Guest post by University of Minnesota, Rochester senior student, Lada Bogenschutz "Heart disease is the number one killer in America, yet we do not have a war on cheeseburgers,” says Andrew Zolli. As a researcher in foresight, social innovation, and resilience at the organization Poptech, Zolli collaborates within a team to approach some of the world’s most significant public health challenges. Within his presentation, he explains how cognitive bias affects widely spreading health issues, and mentions a number of new interventions that can fuel change. Oftentimes, Americans ineffectively prioritize healthcare risks. Zolli shows how we inaccurately manage health care problems in a couple ways. First, people wrongly focus on fast-moving risks. “Fast moving trends get all the attention, but slow moving trends have all the power,” is how Zolli fairly puts it. So, the slower-paced health risks create a higher level of burden, but get a lower level of attention.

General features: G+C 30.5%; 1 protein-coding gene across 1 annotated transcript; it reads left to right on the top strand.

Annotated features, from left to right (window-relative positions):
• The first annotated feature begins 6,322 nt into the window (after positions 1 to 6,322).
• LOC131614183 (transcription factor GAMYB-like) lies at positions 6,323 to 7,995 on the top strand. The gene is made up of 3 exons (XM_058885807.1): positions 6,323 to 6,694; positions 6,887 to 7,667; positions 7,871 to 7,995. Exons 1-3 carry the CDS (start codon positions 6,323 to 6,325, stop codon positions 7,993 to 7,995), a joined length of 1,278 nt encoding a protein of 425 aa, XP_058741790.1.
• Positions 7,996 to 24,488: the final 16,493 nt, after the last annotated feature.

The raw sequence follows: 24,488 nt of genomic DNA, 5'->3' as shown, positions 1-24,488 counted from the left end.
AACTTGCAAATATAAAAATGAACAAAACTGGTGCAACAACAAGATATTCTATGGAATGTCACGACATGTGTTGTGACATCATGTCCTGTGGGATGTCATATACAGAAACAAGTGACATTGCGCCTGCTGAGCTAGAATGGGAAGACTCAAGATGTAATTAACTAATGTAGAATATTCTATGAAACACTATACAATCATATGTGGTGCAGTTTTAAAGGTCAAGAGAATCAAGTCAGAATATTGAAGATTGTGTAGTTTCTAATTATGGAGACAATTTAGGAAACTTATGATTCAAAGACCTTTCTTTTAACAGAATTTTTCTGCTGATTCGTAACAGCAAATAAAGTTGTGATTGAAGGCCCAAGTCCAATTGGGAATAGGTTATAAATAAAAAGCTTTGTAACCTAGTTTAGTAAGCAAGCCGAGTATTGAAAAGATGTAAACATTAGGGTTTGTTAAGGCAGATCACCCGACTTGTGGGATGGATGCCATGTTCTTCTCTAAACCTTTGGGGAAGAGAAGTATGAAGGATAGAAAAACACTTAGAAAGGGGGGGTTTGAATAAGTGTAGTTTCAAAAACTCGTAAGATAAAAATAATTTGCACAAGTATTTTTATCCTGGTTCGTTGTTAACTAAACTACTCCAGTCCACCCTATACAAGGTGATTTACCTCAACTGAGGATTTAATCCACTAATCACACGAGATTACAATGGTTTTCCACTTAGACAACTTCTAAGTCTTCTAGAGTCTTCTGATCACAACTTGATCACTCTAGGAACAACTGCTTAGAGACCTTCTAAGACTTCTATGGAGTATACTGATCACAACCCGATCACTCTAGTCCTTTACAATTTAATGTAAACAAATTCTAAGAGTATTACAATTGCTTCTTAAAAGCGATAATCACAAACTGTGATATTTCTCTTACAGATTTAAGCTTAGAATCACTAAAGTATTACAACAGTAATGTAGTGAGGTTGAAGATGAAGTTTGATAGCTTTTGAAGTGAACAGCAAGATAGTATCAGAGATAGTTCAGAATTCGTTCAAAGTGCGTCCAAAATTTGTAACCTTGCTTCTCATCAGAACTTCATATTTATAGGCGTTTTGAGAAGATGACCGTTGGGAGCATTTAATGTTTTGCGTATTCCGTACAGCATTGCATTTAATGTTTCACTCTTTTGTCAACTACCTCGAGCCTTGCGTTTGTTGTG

25 April, 2013 / 1 Comment